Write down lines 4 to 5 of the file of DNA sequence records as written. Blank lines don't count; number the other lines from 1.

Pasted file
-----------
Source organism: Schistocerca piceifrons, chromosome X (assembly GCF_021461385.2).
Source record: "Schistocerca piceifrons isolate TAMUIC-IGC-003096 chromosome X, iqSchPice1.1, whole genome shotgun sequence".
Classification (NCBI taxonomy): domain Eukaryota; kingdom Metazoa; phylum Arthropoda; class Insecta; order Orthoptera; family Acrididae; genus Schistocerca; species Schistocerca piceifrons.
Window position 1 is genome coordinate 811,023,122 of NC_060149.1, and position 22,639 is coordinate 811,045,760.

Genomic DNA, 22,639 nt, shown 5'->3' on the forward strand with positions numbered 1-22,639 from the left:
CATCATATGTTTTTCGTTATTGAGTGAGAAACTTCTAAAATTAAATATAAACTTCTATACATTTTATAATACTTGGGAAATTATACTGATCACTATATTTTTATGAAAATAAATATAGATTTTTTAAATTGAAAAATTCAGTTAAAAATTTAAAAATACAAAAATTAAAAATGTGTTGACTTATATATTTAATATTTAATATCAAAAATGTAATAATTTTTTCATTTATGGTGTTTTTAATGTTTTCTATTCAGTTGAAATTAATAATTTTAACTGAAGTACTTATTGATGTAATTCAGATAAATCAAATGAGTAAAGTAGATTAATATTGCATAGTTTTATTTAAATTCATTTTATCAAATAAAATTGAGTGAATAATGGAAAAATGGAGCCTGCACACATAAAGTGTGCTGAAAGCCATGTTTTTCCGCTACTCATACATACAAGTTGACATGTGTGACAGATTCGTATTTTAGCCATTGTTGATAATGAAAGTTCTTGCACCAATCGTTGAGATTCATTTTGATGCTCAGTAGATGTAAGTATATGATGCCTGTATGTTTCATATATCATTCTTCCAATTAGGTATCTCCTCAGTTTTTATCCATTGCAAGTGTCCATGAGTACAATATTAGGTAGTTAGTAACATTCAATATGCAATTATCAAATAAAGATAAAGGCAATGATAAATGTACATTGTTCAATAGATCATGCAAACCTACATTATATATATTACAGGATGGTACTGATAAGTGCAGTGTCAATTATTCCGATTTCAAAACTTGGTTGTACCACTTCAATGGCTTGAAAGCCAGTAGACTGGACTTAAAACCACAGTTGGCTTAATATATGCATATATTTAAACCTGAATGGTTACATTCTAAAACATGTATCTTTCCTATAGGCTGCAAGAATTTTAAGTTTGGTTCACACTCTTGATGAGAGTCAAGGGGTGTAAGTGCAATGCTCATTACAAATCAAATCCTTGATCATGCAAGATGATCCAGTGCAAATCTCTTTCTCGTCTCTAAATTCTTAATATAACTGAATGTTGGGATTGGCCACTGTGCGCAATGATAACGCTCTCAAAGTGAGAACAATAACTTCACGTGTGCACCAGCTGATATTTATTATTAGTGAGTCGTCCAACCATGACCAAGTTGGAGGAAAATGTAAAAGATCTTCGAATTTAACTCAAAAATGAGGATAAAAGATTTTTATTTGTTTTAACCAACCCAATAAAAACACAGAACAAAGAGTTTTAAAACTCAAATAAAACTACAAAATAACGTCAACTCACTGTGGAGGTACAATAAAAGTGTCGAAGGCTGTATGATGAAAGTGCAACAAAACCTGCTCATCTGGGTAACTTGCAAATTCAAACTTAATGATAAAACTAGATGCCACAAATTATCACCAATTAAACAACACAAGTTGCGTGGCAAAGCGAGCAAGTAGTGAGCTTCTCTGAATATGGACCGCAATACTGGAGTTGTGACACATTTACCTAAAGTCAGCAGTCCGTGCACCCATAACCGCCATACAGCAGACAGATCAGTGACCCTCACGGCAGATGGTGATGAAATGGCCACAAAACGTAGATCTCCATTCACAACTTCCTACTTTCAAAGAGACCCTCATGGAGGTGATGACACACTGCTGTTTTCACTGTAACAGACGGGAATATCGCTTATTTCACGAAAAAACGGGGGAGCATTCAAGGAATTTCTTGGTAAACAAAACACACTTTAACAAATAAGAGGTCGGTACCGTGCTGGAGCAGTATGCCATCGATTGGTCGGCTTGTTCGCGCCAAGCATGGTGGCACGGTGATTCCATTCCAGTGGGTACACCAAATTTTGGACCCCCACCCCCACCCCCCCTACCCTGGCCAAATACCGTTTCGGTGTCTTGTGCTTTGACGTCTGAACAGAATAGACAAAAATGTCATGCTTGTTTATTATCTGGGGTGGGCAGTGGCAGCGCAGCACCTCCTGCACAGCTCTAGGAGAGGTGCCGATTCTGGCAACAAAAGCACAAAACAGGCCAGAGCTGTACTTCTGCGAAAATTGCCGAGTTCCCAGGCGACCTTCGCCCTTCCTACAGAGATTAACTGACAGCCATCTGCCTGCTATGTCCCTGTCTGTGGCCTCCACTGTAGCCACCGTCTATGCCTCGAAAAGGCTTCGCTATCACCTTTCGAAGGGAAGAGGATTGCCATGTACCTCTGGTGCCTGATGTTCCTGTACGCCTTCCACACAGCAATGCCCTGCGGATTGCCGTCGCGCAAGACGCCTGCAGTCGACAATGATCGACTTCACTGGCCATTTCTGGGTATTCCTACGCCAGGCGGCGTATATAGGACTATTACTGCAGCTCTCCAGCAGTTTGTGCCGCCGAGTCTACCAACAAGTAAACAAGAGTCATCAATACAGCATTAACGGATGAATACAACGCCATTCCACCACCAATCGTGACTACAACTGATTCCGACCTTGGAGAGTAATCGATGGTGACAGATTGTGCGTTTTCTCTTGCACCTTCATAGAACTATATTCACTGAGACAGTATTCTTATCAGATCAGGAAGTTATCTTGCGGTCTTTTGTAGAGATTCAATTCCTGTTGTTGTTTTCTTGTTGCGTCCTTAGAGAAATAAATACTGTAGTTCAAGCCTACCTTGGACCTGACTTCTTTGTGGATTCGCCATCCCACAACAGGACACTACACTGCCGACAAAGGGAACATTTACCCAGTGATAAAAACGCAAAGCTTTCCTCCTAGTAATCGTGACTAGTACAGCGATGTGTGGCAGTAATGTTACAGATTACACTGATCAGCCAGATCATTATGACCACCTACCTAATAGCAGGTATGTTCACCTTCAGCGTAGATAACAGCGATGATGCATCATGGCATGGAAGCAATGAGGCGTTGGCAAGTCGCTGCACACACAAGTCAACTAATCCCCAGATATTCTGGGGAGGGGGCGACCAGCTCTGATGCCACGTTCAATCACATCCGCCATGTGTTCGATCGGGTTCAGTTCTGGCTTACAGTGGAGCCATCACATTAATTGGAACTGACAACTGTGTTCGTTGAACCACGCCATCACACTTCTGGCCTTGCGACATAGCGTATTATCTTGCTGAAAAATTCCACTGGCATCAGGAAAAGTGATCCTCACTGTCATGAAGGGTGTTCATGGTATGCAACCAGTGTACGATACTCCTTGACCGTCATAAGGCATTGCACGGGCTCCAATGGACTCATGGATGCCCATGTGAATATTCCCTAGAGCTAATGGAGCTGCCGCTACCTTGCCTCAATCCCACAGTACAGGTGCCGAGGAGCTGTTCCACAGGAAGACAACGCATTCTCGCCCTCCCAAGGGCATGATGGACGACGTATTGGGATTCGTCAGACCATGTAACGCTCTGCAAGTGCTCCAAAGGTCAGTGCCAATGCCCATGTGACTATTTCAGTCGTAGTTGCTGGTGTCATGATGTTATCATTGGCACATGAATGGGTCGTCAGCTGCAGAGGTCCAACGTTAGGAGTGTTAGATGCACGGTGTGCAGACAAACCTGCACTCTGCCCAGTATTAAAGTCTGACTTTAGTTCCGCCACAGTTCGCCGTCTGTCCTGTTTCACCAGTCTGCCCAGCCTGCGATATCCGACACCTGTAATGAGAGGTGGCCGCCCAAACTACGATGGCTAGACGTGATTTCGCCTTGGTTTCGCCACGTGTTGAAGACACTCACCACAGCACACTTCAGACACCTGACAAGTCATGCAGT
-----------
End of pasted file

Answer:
Window position 1 is genome coordinate 811,023,122 of NC_060149.1, and position 22,639 is coordinate 811,045,760.

Genomic DNA, 22,639 nt, shown 5'->3' on the forward strand with positions numbered 1-22,639 from the left: